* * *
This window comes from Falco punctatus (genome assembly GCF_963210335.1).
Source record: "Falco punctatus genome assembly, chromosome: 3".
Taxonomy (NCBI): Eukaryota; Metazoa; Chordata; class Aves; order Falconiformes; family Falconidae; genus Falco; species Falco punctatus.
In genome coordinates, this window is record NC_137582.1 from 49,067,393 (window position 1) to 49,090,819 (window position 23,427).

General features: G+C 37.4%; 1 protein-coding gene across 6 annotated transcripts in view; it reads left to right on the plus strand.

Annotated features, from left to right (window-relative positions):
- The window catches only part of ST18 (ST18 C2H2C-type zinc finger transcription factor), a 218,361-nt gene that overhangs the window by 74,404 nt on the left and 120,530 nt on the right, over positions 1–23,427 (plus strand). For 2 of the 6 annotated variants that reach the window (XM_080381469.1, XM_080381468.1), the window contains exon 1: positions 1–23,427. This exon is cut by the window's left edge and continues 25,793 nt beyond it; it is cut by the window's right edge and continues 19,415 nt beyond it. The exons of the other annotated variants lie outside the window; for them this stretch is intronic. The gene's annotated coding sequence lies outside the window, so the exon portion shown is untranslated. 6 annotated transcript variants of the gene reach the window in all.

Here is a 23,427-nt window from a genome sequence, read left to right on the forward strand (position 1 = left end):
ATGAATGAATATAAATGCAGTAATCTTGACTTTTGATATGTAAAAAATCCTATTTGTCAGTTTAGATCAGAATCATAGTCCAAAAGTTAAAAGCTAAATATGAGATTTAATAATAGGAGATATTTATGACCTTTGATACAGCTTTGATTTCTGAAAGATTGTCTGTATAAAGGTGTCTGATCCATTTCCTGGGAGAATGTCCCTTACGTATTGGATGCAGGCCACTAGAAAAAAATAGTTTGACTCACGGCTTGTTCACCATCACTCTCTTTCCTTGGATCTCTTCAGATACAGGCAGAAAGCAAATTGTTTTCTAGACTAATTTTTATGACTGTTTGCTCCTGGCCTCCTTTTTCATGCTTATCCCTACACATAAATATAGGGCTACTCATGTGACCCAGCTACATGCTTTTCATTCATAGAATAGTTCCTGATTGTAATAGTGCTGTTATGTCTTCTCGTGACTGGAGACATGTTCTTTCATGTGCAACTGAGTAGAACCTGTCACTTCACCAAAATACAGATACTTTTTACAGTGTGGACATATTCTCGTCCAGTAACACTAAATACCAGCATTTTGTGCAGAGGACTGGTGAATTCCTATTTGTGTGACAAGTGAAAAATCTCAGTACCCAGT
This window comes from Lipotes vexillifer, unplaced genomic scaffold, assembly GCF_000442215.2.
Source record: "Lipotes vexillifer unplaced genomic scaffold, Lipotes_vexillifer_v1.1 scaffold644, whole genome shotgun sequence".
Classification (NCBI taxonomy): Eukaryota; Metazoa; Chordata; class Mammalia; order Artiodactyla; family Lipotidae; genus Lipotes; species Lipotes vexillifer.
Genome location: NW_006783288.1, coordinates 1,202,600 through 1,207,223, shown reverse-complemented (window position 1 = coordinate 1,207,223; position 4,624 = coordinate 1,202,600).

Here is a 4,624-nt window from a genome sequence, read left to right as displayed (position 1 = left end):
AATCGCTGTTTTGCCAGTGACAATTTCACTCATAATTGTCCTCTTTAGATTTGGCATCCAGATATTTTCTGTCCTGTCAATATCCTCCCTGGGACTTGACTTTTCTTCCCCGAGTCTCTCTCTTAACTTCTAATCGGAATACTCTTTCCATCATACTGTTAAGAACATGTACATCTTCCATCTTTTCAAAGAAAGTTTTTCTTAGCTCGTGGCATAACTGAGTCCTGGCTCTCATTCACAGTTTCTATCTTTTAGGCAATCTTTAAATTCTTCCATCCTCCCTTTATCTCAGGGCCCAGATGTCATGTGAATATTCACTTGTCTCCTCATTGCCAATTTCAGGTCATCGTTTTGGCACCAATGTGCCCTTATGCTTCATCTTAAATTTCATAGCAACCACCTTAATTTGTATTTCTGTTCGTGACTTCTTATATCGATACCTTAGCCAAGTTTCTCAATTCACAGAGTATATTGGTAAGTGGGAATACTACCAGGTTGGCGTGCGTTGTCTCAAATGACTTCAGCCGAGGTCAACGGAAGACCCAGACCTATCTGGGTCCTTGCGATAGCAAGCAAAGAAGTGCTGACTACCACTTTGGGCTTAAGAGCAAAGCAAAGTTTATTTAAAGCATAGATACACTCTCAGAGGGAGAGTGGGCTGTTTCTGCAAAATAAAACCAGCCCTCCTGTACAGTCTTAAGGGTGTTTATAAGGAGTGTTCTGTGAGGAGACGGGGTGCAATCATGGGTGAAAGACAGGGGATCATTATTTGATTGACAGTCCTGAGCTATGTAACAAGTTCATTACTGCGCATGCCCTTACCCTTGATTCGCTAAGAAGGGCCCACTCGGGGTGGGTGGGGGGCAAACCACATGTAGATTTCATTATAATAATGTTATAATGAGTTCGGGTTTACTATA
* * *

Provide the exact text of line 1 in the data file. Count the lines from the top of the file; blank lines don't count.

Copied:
This window comes from Falco punctatus (genome assembly GCF_963210335.1).